If you haven’t even seen an episode of “Good Times,” especially if you’re over 35, your black card may have to be revoked. Just about everyone from that era remembers the joys and struggles of the Evans family who loved each other despite the harsh conditions in their Chicago project. Jimmie Walker, who played the family’s oldest son J.J. Evans on the show for its 6-year-run from 1973-1979, has penned his memoir, called, appropriately enough “Dy-no-Mite!”
In it, Walker recounts his life story. Now 65, the Bronx, N.Y. native never married nor had children. He started his career as a standup comic and landed on “Good Times” with no audition. At one point, Walker was one of the top standup comics of the 60’s and 70’s, working with future comedy legends Jay Leno and David Letterman. At one time, he was the official comic for The Black Panther Party. A friend of Richard Pryor’s “Good Times” changed his career.
The “J.J.” character eventually became viewed as stereotypical even by the show’s cast members with both Esther Rolle (Florida Evans) complaining about the portrayal and John Amos eventually exiting the show. Walker is now far right politically from his Black Panther days and is an avowed conservative, writing in his book that we went from being “too black” to “not black enough.” One of the book’s biggest revelations is that Walker says that despite the show’s popularity, he’s never seen an episode of “Good Times.”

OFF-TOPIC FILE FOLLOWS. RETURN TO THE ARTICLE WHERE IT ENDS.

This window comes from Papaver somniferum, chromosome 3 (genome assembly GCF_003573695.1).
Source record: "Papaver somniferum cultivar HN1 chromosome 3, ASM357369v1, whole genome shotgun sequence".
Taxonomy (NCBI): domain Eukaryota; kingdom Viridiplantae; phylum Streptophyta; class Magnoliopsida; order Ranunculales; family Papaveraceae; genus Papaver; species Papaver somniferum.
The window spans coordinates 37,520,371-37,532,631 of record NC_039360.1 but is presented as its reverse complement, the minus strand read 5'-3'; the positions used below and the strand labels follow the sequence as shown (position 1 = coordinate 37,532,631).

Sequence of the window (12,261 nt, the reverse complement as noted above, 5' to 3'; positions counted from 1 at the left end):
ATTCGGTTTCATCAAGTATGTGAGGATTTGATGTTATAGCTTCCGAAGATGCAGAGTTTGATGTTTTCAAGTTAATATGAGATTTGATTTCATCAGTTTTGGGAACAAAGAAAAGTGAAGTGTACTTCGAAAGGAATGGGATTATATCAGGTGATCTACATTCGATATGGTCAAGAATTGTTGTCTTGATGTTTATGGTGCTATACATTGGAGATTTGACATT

"Never — because I was always busy doing other stuff," Walker told “The Today Show’s” Matt Lauer. "I had my writing staff, as you may or may not know — Jay Leno, David Letterman, Louie Anderson, all these guys. What we did was we met all the time. So during the time the show was on, we just never had a chance to watch.”